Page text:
Mount Stuart, Isle of Bute PA20 9LR

Why Should We Visit?

With its sandy beaches, unspoilt countryside and gentle climate, Bute seems a world away from the bustle of the mainland, but it takes just 35 minutes by ferry to reach this island on the Clyde, which is home to one of the most impressive stately homes in Scotland.

Mount Stuart is an architectural wonder, set in more than 300 acres of gardens and estates that include horticultural collections of global significance. From rhododendrons and magnolias in spring to golden birch and maple trees in autumn, there are high points to every season while exotic plants add a tropical touch and paths that wind through unspoilt woodlands emerge at the shoreline from where there are outstanding views.

Story of the Garden

The first house at Mount Stuart was built in 1719 and the detailed plant database held at the estate indicates that the original gardens were laid out at the same time.

Over the centuries these have grown to include formal gardens, great avenues of trees and extensive woodlands which in spring are carpeted with wild flowers.

During the Victoria era many exotic conifers were introduced and these thrived in the maritime climate while a newer collection was planted in the 1980s by the 6th marquess of Bute, in partnership with the Royal Botanic Garden Edinburgh. With over 800 conifers this is one of Britain’s richest collections.


The gardens at Mount Stuart are spread out across the estate, separated by woodlands and wide lawns. At around five acres, the Wee Garden that lies beyond the house isn’t actually that wee. It’s a celebration of diverse flora and is filled with plants from the southern hemisphere while the giant Rock Garden, designed by renowned landscape architect, Thomas Mawson, tumbles across two acres of ground in front of the house. Here alpine plants grow in crevices between giant boulders and a stream flows through a series of ponds.

Don’t Miss

The Kitchen Garden is filled with colour and flowers as well as fruit and vegetables which supply the estate cafe. The glass pavilion at its centre originally featured in the Glasgow Garden Festival and contains tender plants .

Around the pavilion are a series of deep borders filled with grasses and perennials that continue to perform well into autumn.

Anything Else To Look Out For

Trees at Mount Stuart grow to giant proportions and the estate is home to 13 British and Irish Champion trees, each one the tallest of its kind. These include a Corsican pine (Pinus nigra ssp laricio) that stands at over 46m high, with a poker straight trunk and fine conical crown, and the tallest Nootka Cypress (Xanthocyparis nootkatensis) which is over 34m.

In addition, 76 Scottish and county champions include a Stewartia pseudocamellia - a genus which was named in honour of the 3rd Earl of Bute. The Stewartia briefly held the position of British and Irish champion for height in 2016, and it remains the tallest and largest girthed specimen in Scotland .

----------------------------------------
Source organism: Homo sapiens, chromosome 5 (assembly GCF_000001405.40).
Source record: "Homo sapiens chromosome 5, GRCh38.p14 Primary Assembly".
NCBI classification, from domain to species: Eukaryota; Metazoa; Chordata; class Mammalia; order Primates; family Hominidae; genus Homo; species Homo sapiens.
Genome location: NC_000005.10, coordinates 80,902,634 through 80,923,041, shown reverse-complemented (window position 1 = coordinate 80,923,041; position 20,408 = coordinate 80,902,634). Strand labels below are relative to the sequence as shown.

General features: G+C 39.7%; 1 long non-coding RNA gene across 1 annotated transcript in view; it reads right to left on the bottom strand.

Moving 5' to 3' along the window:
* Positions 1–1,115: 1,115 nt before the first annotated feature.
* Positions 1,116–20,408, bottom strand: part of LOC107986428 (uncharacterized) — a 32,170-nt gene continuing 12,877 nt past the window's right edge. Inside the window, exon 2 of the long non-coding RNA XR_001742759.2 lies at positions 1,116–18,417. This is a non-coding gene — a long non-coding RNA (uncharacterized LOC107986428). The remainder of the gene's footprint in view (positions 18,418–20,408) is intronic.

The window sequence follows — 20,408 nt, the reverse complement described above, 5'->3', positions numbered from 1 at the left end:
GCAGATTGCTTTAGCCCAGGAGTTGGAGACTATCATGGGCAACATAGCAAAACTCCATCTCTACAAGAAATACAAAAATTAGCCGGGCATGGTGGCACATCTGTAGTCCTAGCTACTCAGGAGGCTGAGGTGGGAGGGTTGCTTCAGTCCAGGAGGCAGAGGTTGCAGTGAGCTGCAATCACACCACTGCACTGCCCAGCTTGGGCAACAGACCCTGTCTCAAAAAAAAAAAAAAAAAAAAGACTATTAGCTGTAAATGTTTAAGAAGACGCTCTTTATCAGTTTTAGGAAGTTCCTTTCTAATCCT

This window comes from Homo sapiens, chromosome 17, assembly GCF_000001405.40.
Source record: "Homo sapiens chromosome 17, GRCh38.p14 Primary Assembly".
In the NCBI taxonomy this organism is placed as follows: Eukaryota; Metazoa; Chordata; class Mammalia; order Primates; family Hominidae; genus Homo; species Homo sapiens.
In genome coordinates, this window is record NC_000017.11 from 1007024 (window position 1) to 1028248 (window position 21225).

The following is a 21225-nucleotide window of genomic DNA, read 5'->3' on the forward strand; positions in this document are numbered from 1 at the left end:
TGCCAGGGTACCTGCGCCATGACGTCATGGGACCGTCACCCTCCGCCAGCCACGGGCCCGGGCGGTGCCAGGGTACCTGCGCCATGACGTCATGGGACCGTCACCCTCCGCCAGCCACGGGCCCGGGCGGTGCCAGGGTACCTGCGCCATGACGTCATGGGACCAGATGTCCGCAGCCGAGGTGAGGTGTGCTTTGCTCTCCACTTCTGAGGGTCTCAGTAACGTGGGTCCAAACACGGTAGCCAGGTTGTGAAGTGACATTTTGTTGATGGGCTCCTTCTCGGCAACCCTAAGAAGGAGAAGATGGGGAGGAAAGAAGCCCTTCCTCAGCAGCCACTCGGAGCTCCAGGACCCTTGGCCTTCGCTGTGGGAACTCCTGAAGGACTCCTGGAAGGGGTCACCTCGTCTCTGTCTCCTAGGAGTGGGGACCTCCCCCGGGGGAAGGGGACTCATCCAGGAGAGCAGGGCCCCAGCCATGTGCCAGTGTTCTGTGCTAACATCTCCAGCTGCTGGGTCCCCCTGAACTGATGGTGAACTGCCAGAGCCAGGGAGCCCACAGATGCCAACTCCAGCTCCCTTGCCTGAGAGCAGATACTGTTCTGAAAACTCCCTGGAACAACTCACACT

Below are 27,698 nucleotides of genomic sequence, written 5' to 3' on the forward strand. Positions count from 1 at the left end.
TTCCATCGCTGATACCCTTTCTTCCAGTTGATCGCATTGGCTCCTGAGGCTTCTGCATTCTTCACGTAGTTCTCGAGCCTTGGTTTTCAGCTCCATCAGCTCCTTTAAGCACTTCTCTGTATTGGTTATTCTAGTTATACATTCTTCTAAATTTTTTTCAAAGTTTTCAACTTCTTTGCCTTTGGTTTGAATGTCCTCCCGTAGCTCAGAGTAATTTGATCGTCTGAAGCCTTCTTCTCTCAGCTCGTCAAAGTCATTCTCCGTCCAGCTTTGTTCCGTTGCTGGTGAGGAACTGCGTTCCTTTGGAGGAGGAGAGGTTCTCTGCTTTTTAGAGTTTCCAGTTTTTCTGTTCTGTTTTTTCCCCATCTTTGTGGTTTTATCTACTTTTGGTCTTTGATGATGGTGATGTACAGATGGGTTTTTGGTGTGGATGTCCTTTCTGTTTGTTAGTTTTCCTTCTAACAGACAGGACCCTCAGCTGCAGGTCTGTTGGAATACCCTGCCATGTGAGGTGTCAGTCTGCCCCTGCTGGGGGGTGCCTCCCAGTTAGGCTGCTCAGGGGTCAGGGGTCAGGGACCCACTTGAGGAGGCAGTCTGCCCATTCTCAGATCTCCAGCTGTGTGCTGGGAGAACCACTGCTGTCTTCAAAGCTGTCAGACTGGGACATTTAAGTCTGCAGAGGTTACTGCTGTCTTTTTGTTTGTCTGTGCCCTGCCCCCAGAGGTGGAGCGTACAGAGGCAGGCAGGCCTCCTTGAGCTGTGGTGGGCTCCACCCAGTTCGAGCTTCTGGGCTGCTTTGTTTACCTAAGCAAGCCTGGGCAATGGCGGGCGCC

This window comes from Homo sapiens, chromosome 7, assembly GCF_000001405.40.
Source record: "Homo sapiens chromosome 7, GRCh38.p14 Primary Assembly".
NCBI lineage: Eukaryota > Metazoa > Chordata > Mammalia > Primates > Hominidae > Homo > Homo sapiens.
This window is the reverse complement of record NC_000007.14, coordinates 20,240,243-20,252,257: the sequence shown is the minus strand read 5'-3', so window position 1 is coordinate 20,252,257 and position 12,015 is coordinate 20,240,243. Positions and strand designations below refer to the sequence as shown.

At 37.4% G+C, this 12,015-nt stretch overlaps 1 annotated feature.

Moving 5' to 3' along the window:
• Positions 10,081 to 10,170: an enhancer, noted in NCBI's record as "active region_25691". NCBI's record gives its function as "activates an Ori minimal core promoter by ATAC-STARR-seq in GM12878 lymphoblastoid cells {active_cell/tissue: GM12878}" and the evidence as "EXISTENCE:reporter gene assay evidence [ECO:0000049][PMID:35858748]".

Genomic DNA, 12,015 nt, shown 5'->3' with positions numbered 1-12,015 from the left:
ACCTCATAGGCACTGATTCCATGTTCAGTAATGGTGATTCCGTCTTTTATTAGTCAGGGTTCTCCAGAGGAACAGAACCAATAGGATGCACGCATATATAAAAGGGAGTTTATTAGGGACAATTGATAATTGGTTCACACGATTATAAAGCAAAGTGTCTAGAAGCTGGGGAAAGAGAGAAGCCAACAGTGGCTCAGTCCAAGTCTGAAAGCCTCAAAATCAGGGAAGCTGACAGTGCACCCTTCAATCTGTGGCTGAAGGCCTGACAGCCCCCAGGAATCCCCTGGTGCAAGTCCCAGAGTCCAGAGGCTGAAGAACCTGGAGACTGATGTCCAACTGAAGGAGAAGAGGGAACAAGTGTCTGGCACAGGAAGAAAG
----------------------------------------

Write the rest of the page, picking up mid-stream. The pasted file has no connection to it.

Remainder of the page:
A Bhutan pine (Pinus Bhutanica), a species only identified by botanists as recently as 1980, grows at the top of the Rock Garden.

Best Time To Visit

The extent of the gardens at Mount Stuart is a guarantee that there will always be something remarkable to see at any time of the year but in September the Kitchen Garden, with its ripe produce and waving grasses, is unmissable and as the season progresses the trees provide a spectacular show of colour.

Any Recommendations in the Area

The West Island Way is a waymarked footpath that stretches for 30 miles from Kitchattan Bay in the south of the island to Port Bannatyne in the north. It is an easy walk that passes through seashore, moorland, farmland and forest and it can be completed in two lengthy walking days or over four days at a more gentle pace.


Take the ferry from Wemyss Bay to Rothesay and then travel four miles south on the A844.


Open daily until 30 September. (October openings are under review).

Tel: 01700 503877

Ardencraig Gardens, Ardencraig Lane, High Craigmore, Rothesay, Isle of Bute PA20 9EZ.

For colour and cheerfulness, Ardencraig Gardens in Rothesay are unmatched. Once part of a larger garden, this walled garden is owned by Argyll and Bute Council who use the extensively-restored greenhouses to cultivate and trial bedding plants.

The flower beds, packed with fuchsias, begonias and dahlias, are some of the best laid-out of their kind anywhere in Scotland and provide plenty of inspiration for the many visitors who come along to have their spirits lifted by the displays.

There’s still plenty of colour to be enjoyed in September, which is the last chance to see the gardens before they close at the end of the month.

Most of the plants used at Ardencraig are tropical or tender and have to be lifted and taken into the glasshouses before the first frosts.

When they were part of Ardencraig House, the gardens were modelled by Percy Cane, who was one of the most renowned garden designers of the 1940s and 50s. Examples of his work can be seen in a few places in Scotland, including Mellerstain in the Borders and Falkland Palace in Fife.

In association with Discover Scottish Gardens. See